Democratic Rep. Tim Walz was happy to show off a major Republican group’s footage of his recent town hall.
The video, promoted by the Republican Governors Association, showed the candidate for Minnesota governor bemoaning the Democratic National Committee’s instruction to ignore the Affordable Care Act’s “warts.”
“I’m retweeting the RGA’s attack on me,” Walz said last week, “because there are areas of the ACA that are failing my constituents,” even as he stressed that “a vast number of people benefitted” from the law.
Walz holds the unique position of being the only Rust Belt Democrat in the House who is running statewide in 2018, making himself a test case as his party seeks to climb back from the minority while holding onto rightward-trending rural districts like Walz’s.
Walz, a former Army National Guardsman, also pumps the brakes on Democrats’ other major congressional push: the investigation of Russian meddling in the 2016 presidential election. While Walz wants Congress to investigate the “threat,” he says the issue “doesn’t boil up as the first thing [voters] talk about,” even if he takes “a little flak” from the Left for saying so.
“I think it would be prudent for us to quit trying to find the middle of the politics and find the middle of their lives,” Walz said.
Meanwhile, Republicans are entering their fifth straight cycle of attacking the national health care law even as a GOP-controlled Congress struggles to pass a replacement plan.
RGA spokesman Jon Thompson in an email accused Walz of being “disingenuous” in his handling of the issue, highlighting Democratic-Farmer-Labor Gov. Mark Dayton’s October remark that “the Affordable Care Act is no longer affordable to increasing numbers of people.”
“Congressman Walz voted for Obamacare, Obamacare is imploding, and no matter how hard he tries to walk it back, Minnesota voters won’t forget that he has been a strong supporter of President Obama’s failed health law,” Thompson said.
The congressman faces a crowded field of primary opponents to replace Dayton, who isn’t seeking reelection. Walz, a former geography teacher, will need to win rural votes—including in his Rochester- and Mankato-based seat—to complement progressive turnout in the Twin Cities.
Walz’s electoral path is not unique. Dayton, a former senator, won the 2010 gubernatorial primary by doing well in the Iron Range and rural Minnesota. He went on to narrowly defeat now-Rep. Tom Emmer.
“I think anyone who’s running in the primary is going to try to mirror that path,” said Justin Perpich, who led an unsuccessful effort to draft rural Democratic Rep. Rick Nolan into the race.
Walz’s statewide bid has left open a vulnerable congressional seat. Democrats don’t have a clear front-runner in Walz’s district, which voted for Donald Trump by nearly 15 points in November. Republican Jim Hagedorn is already making a third bid for the seat. He came within 2,500 votes of unseating Walz in 2016, despite the incumbent’s fundraising advantage.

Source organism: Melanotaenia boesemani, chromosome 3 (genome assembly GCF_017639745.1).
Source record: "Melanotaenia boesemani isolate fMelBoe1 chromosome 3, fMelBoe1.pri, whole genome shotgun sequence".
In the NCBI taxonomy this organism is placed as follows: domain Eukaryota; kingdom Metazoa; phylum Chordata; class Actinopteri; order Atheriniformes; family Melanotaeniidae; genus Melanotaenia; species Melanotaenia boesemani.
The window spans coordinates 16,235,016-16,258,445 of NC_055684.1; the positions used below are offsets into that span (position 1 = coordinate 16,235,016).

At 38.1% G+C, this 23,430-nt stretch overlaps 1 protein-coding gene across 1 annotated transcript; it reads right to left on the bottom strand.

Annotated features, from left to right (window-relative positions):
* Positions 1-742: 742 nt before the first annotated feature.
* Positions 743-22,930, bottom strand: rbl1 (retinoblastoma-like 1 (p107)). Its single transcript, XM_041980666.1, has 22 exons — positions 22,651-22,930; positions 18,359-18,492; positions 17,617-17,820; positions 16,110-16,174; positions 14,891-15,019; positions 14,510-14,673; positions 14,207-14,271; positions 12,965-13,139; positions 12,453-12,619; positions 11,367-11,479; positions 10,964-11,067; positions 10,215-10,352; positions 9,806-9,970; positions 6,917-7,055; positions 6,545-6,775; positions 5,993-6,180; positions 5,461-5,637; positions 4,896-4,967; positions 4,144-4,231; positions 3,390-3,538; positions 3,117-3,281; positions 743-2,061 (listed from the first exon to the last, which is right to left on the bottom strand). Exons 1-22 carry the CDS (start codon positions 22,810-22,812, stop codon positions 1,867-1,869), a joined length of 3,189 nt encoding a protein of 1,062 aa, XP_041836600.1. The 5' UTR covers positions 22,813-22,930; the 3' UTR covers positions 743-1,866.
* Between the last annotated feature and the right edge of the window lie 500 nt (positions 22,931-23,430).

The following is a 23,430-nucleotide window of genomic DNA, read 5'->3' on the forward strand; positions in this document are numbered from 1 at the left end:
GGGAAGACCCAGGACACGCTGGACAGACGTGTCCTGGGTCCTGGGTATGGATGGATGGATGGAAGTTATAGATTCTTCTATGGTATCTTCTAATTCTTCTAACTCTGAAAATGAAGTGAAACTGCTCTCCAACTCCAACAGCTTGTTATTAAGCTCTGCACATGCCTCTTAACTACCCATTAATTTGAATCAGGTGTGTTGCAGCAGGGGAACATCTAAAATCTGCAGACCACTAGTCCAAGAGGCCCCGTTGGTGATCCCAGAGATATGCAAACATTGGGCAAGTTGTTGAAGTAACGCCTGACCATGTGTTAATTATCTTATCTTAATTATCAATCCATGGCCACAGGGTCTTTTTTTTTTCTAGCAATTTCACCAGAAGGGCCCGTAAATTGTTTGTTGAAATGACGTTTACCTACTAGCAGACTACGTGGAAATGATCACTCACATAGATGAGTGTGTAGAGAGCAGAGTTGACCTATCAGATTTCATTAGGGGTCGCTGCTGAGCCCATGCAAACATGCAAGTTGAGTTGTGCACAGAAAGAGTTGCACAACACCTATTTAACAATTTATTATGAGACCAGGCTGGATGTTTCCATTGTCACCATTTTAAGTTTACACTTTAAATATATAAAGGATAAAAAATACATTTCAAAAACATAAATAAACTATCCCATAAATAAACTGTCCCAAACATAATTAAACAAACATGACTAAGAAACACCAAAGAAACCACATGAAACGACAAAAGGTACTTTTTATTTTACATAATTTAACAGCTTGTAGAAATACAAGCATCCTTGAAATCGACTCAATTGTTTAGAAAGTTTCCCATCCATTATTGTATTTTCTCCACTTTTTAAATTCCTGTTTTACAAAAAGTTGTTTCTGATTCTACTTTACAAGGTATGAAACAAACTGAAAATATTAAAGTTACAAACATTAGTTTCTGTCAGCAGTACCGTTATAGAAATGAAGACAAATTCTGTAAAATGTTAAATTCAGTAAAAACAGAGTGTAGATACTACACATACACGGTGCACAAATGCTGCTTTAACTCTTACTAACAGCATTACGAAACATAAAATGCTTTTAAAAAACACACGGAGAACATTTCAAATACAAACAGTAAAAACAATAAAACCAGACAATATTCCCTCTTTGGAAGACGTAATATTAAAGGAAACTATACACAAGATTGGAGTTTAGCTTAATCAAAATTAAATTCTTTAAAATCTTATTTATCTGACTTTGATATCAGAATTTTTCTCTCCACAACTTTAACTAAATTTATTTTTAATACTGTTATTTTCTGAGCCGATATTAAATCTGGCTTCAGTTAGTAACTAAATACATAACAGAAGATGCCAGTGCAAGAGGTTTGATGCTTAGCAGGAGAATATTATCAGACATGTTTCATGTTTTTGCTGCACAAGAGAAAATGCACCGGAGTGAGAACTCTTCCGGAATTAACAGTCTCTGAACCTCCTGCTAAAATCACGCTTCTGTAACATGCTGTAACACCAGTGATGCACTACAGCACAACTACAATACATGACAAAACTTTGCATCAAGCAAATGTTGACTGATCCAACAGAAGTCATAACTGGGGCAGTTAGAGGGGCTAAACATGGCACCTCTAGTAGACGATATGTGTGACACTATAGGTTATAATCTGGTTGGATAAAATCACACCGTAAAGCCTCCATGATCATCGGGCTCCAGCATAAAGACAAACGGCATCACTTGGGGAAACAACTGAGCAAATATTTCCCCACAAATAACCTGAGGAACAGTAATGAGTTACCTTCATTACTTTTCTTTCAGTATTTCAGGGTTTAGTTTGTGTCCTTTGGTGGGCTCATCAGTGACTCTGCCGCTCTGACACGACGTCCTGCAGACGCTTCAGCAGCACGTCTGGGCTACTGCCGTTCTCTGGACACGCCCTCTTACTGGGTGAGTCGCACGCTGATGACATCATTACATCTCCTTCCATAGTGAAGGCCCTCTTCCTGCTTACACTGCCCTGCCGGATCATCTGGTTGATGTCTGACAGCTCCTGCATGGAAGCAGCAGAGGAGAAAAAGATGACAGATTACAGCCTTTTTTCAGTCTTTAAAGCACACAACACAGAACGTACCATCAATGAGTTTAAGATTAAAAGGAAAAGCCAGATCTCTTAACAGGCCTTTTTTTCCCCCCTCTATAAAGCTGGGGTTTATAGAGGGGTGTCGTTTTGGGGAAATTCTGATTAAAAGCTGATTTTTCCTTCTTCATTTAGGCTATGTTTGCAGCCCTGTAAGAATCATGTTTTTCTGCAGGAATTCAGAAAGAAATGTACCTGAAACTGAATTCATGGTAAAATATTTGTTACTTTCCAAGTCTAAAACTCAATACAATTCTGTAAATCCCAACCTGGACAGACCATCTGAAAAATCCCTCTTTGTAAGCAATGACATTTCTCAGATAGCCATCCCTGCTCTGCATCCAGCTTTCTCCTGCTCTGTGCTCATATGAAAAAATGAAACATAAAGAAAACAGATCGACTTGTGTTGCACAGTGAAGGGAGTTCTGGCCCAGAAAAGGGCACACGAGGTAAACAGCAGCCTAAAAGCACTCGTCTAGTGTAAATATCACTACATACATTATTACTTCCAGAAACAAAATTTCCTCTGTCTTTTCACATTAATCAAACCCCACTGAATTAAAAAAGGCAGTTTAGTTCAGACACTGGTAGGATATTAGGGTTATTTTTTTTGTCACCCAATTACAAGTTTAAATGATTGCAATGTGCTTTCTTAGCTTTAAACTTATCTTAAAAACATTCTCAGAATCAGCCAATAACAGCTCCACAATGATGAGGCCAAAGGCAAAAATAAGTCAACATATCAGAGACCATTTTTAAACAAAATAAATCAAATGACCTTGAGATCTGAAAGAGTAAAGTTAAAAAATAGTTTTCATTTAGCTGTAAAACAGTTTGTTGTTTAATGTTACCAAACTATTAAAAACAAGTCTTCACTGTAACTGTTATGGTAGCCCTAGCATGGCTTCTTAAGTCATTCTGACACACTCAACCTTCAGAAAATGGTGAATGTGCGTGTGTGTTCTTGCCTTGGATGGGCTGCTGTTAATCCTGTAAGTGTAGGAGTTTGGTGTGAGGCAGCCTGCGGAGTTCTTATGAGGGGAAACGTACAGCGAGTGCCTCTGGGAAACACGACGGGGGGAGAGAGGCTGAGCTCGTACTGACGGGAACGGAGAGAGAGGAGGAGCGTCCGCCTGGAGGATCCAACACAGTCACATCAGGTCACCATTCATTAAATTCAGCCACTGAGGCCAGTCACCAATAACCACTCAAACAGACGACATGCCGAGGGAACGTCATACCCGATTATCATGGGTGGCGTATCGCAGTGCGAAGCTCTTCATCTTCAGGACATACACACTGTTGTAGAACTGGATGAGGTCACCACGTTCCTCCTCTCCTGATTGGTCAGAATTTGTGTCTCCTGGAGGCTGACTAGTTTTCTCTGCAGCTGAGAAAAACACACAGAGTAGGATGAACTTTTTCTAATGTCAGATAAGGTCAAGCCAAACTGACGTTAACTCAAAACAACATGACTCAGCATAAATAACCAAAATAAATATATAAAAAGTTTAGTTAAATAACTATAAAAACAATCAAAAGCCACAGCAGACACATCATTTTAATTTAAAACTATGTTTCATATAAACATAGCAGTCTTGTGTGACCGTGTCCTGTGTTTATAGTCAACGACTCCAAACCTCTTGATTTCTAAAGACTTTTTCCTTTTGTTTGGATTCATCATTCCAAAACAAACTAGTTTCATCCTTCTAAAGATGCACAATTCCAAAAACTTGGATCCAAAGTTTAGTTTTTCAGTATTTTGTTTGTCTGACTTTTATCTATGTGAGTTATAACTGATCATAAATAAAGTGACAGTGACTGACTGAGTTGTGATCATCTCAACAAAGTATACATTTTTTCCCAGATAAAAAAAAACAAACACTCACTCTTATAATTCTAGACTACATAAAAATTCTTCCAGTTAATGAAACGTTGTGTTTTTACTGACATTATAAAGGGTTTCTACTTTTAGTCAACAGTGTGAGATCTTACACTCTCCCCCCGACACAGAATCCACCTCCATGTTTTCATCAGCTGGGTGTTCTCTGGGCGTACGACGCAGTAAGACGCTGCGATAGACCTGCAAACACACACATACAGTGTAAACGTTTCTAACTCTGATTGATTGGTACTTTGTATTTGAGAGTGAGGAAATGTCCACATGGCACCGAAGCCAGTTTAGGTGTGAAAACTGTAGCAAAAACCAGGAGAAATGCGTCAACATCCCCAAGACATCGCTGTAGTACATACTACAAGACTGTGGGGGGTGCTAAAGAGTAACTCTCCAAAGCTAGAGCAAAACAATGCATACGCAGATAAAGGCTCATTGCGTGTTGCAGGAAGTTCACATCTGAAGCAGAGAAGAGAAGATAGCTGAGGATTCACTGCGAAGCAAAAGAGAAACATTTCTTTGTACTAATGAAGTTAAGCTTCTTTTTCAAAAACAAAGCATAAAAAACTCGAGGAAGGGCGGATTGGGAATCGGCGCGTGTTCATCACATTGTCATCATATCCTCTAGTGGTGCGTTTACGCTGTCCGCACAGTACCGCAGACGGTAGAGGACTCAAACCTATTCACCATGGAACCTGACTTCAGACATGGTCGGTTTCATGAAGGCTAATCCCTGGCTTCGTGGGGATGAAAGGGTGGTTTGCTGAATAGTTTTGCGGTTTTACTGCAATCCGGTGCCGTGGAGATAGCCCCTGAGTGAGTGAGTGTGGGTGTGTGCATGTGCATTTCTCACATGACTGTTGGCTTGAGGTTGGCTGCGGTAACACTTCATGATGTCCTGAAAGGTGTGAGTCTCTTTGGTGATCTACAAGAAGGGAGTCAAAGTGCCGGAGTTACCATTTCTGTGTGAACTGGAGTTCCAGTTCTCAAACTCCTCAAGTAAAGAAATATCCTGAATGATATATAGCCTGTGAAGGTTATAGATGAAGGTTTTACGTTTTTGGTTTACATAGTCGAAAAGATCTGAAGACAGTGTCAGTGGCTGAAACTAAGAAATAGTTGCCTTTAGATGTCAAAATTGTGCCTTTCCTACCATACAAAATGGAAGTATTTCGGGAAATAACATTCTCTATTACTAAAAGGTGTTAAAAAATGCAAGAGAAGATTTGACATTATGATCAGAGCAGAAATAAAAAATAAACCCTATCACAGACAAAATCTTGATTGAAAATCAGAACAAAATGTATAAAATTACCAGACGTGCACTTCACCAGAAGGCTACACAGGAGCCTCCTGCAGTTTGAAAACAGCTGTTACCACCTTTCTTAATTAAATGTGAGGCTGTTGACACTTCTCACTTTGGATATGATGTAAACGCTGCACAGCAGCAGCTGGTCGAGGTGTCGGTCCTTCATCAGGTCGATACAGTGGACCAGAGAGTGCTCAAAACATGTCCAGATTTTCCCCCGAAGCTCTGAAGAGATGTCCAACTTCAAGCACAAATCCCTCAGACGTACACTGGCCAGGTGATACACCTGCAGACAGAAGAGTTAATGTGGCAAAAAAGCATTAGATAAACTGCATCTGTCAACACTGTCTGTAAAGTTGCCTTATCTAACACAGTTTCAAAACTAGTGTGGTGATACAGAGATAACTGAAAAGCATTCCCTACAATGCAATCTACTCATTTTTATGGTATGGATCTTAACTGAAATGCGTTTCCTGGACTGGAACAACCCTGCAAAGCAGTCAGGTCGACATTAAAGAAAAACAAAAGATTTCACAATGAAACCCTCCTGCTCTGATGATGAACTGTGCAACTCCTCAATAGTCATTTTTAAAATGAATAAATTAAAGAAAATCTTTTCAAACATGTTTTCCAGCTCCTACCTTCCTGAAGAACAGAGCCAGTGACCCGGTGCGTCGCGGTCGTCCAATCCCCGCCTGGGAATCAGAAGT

“After 12 years of a liberal Democrat on most of the issues, I think they’re ready for a change back to the Republican Party,” Hagedorn said. “We’re very optimistic, but we’re going to work hard. We take nothing for granted.”
Republicans have not won the governor’s mansion—or any statewide office in Minnesota—since 2006. But Trump came within 2 points of snapping the state’s historic run of backing Democratic presidential candidates, and the legislature is controlled by Republicans.
Walz views the race as a high-stakes battle for Democrats in Minnesota, joking that his slogan should be “Walz or Wisconsin?” in reference to conservative policies enacted in the neighboring Badger State under Gov. Scott Walker.
Walz will still have to win over Democrats in Minneapolis and St. Paul, edging out local competitors like St. Paul Mayor Chris Coleman as well as current Twin-Cities-area state Reps. Paul Thissen and Erin Murphy, who both served in legislative leadership. State Auditor Rebecca Otto is also running, and strategists are watching state Attorney General Lori Swanson’s likely entrance as well.
“It is absolutely critical for a Democrat to do extremely well in the Twin Cities,” Coleman said in an interview in May, noting that Hillary Clinton carried the state by doing well there in November. “But as Democrats,” he added, “we need to do much better in greater Minnesota.”
Walz also runs the risk of alienating progressive activists, who have an outsized influence in Minnesota. The state party will endorse a candidate at its annual convention two months before the August primary. Walz, like the rest of the field, has not ruled out running in the primary against the party-endorsed candidate.
“It’s a perilous place to be to criticize Obamacare and the impact of it, even though it’s facing challenges,” said one Democratic consultant with experience in the state. “DFLers in the state are obviously very protective of Obama’s legacy, and they see [Obamacare] as such a huge part of that.”
For his part, DFL Chair Ken Martin worries about “snatching defeat from the jaws of victory,” given the “late, crowded primary” and “the landscape.”
“Tim’s a great candidate; we have a lot of good candidates in the field,” Martin said. “But we could certainly lose this race.”
Correction: This story originally stated Republicans have not held a statewide office in Minnesota since 2006. That is the year they last won a statewide election there.